By Elizabeth Burden
Russia added more gold reserves in July than any other month this year as it continues to buy up the metal in the face of U.S. sanctions.
The Russian central bank added 26.1 tons last month, bringing its holdings to 2,170 tons, according to International Monetary Fund data compiled by Bloomberg. The stockpile was valued at $77.4 billion at the end of the month, according to the central bank’s website. The last time Russia bought more gold in a single month was in November.
In April and May, Russia reduced its holdings of U.S. bills, notes and bonds by about four-fifths, and bought more gold, leading to speculation that the nation was dumping American assets to shield itself from the growing risk of harsher sanctions. Gold is “a 100 percent guarantee from legal and political risks,” the central bank’s First Deputy Governor Dmitry Tulin said at the time.
“This is a very smart move from Putin,” Jim Rickards, author and editor of newsletter Strategic Intelligence, said in an interview. “Russia is in a financial war. They’re getting out of U.S. dollars and getting into gold. This insulates them from U.S. dollar freezes and sanctions.”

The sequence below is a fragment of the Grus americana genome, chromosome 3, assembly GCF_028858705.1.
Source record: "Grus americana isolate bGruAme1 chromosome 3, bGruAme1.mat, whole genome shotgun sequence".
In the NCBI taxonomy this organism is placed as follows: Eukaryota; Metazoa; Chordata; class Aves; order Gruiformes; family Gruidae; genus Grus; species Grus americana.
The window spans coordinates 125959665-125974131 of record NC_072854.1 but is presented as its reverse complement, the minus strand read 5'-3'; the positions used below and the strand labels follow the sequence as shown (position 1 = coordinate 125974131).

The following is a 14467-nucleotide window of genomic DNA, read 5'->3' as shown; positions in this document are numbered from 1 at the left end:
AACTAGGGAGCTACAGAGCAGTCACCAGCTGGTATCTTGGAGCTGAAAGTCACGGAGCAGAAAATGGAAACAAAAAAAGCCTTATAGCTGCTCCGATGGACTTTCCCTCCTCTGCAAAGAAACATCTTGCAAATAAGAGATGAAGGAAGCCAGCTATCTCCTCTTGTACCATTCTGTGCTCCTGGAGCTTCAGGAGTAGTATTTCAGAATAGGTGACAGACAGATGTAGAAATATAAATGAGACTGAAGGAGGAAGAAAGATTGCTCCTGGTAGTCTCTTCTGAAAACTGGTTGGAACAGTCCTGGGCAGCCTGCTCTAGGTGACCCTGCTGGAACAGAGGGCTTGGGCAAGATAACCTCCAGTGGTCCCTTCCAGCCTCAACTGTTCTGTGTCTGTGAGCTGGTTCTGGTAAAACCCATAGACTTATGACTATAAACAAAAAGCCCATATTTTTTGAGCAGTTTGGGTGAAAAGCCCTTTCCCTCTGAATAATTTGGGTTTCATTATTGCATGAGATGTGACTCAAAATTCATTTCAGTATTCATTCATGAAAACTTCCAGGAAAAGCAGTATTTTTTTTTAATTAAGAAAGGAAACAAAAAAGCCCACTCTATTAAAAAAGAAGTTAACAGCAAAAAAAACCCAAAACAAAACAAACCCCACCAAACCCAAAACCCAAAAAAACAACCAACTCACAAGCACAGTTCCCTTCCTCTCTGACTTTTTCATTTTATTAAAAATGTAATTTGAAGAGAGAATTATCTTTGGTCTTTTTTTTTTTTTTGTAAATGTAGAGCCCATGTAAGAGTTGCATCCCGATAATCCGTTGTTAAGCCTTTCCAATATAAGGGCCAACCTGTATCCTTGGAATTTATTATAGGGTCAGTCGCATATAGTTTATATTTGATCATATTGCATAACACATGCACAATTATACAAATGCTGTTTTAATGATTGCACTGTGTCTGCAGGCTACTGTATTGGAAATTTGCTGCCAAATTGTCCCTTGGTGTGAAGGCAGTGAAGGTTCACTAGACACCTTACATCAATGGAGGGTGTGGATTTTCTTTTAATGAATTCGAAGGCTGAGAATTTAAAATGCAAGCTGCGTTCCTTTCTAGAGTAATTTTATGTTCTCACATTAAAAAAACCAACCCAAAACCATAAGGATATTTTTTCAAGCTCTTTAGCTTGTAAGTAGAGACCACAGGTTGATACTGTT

The pressure on Russia is mounting, with the U.S. stepping up sanctions and the U.K.’s top diplomat Jeremy Hunt on Tuesday calling on the European Union to follow suit in response to the poisoning of a former Russian spy on British soil last year.
“The Americans are weaponizing the U.S. dollar, and it’s absolutely right for Russia to want to persify its foreign currency holdings,” said John Meyer, a partner at SP Angel in London. “Gold is the ultimate liquid investment if you don’t want exposure to the dollar.”